The Cobb angle is not the only factor involved in scoliosis treatment; indeed, it is not even the most important. In a recent survey of scoliosis experts and patients, Cobb angle was not even in the top ten most important factors to consider when working with scoliosis. Much more important is how the treatment will affect your physical and emotional well-being – what doctors refer to as your health-related quality of life. If bracing were 100% guaranteed to prevent scoliosis from getting worse, some teenagers might still not consider it worth the social anxiety and isolation caused by wearing a brace around their friends and peers in high school. If the goal of treatment is to prevent problems from developing down the road, but the treatment causes problems to develop right now, the trade-off might not be worth it for some people.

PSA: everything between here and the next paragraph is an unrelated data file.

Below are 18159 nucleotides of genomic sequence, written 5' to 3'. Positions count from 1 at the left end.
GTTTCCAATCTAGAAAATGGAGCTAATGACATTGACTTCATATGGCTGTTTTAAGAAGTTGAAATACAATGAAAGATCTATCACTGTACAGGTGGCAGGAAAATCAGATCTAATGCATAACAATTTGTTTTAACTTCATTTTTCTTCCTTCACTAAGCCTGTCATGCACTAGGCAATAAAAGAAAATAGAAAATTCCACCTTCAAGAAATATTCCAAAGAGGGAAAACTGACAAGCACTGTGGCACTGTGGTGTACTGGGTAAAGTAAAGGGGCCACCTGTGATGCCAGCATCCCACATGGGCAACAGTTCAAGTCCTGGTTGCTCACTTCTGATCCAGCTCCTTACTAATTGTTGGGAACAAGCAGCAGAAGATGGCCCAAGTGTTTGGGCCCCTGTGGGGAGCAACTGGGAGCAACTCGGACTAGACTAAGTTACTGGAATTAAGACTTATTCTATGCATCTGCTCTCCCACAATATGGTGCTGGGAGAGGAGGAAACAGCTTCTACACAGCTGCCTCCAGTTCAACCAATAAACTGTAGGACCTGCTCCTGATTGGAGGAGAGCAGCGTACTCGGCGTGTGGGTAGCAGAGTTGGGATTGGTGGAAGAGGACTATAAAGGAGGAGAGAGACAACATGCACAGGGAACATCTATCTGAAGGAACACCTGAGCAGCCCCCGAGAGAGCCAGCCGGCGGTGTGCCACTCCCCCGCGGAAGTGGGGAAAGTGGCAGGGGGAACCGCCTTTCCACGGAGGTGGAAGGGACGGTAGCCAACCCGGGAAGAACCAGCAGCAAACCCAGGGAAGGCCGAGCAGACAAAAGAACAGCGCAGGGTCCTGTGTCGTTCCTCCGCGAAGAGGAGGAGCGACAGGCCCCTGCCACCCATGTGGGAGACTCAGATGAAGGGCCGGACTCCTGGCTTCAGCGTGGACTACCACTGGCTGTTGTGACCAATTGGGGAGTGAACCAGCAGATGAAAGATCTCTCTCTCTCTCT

Many people living with scoliosis are concerned about their appearance, posture, and the symmetry of their bodies – not every treatment method can improve these factors. If it is important to you, make sure your doctor knows it, and your chosen treatment method can help you with it.
Most methods of scoliosis treatment are overly concerned with the Cobb angle, despite the fact that health cannot be measured with just one number. Will this treatment improve your lung volume? Reduce your pain levels? Help you sleep better at night? Increase your ranges of motion, and your body’s ability to function? All of these factors should be important to you when selecting a method of scoliosis treatment.